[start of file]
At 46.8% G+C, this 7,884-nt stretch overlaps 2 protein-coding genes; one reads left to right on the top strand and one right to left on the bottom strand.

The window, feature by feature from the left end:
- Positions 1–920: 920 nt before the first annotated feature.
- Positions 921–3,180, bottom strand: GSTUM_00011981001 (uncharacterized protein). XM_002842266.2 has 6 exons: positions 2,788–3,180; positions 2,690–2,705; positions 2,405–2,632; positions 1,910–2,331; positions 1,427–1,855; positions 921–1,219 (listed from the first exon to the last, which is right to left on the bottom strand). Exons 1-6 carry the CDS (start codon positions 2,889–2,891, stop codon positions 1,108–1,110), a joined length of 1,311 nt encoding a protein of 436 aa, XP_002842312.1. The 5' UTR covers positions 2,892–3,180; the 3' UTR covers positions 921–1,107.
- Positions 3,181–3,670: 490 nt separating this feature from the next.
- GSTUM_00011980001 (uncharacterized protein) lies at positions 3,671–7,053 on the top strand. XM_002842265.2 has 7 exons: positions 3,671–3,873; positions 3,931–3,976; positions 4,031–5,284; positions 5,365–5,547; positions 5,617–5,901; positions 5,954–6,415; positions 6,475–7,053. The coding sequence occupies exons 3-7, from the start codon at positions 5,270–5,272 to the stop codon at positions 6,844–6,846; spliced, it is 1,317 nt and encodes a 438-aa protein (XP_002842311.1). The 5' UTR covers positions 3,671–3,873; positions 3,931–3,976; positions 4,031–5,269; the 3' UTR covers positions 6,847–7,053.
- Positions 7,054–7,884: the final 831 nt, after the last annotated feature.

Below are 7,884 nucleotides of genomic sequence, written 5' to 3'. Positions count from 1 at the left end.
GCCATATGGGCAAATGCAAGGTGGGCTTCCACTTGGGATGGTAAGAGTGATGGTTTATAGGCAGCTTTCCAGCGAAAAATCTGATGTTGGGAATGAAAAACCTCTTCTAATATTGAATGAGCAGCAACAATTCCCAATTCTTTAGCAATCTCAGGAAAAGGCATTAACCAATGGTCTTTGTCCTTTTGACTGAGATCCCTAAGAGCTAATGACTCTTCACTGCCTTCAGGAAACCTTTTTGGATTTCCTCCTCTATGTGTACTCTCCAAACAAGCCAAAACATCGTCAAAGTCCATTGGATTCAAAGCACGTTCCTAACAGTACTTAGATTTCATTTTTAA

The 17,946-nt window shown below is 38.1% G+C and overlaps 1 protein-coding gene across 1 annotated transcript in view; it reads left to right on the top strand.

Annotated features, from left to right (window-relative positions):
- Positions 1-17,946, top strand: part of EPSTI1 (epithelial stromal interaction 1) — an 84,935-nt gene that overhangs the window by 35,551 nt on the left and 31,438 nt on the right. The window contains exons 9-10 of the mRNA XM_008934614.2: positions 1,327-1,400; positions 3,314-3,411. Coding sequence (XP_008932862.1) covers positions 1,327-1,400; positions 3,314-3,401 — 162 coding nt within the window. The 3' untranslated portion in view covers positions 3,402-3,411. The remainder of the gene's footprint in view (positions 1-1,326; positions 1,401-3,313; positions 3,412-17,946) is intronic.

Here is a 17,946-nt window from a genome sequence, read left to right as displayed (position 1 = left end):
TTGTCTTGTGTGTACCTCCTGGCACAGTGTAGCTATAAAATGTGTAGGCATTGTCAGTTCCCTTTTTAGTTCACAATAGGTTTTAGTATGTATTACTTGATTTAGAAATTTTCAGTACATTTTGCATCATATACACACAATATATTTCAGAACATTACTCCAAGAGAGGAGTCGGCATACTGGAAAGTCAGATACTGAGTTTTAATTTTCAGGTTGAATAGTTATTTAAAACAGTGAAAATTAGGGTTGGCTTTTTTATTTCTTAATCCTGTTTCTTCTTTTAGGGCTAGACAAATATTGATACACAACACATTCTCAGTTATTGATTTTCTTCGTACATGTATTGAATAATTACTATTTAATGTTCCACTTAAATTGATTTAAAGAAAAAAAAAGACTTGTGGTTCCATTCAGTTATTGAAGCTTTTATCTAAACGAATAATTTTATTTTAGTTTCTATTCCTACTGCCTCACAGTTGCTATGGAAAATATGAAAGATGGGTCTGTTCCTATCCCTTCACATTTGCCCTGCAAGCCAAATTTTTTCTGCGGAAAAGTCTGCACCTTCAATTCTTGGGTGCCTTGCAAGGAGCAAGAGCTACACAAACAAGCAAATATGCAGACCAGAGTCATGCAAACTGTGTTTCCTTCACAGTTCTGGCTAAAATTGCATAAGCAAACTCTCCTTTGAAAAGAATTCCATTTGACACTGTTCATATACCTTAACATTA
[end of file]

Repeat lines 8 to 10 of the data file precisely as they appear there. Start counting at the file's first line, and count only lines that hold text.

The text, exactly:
Below are 7,884 nucleotides of genomic sequence, written 5' to 3'. Positions count from 1 at the left end.
GCCATATGGGCAAATGCAAGGTGGGCTTCCACTTGGGATGGTAAGAGTGATGGTTTATAGGCAGCTTTCCAGCGAAAAATCTGATGTTGGGAATGAAAAACCTCTTCTAATATTGAATGAGCAGCAACAATTCCCAATTCTTTAGCAATCTCAGGAAAAGGCATTAACCAATGGTCTTTGTCCTTTTGACTGAGATCCCTAAGAGCTAATGACTCTTCACTGCCTTCAGGAAACCTTTTTGGATTTCCTCCTCTATGTGTACTCTCCAAACAAGCCAAAACATCGTCAAAGTCCATTGGATTCAAAGCACGTTCCTAACAGTACTTAGATTTCATTTTTAA

The 17,946-nt window shown below is 38.1% G+C and overlaps 1 protein-coding gene across 1 annotated transcript in view; it reads left to right on the top strand.